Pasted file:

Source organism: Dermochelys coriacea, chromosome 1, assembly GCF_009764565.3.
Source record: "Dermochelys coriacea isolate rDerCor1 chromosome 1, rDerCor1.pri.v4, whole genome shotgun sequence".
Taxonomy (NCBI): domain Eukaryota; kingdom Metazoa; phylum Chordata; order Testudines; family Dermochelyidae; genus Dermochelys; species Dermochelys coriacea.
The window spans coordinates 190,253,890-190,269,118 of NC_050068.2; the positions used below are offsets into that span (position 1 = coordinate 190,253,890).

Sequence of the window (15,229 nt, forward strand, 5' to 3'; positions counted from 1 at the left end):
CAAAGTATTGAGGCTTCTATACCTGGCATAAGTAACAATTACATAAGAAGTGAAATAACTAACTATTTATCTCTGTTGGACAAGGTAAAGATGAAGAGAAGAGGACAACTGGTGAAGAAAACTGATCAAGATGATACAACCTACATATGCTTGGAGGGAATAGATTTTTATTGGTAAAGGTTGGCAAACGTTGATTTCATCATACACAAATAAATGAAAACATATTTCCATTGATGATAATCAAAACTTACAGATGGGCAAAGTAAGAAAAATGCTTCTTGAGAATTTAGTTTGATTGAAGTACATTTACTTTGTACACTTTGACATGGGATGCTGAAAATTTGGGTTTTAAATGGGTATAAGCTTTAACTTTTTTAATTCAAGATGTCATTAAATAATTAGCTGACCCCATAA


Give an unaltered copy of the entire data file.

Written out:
Source organism: Dermochelys coriacea, chromosome 1, assembly GCF_009764565.3.
Source record: "Dermochelys coriacea isolate rDerCor1 chromosome 1, rDerCor1.pri.v4, whole genome shotgun sequence".
Taxonomy (NCBI): domain Eukaryota; kingdom Metazoa; phylum Chordata; order Testudines; family Dermochelyidae; genus Dermochelys; species Dermochelys coriacea.
The window spans coordinates 190,253,890-190,269,118 of NC_050068.2; the positions used below are offsets into that span (position 1 = coordinate 190,253,890).

Sequence of the window (15,229 nt, forward strand, 5' to 3'; positions counted from 1 at the left end):
CAAAGTATTGAGGCTTCTATACCTGGCATAAGTAACAATTACATAAGAAGTGAAATAACTAACTATTTATCTCTGTTGGACAAGGTAAAGATGAAGAGAAGAGGACAACTGGTGAAGAAAACTGATCAAGATGATACAACCTACATATGCTTGGAGGGAATAGATTTTTATTGGTAAAGGTTGGCAAACGTTGATTTCATCATACACAAATAAATGAAAACATATTTCCATTGATGATAATCAAAACTTACAGATGGGCAAAGTAAGAAAAATGCTTCTTGAGAATTTAGTTTGATTGAAGTACATTTACTTTGTACACTTTGACATGGGATGCTGAAAATTTGGGTTTTAAATGGGTATAAGCTTTAACTTTTTTAATTCAAGATGTCATTAAATAATTAGCTGACCCCATAA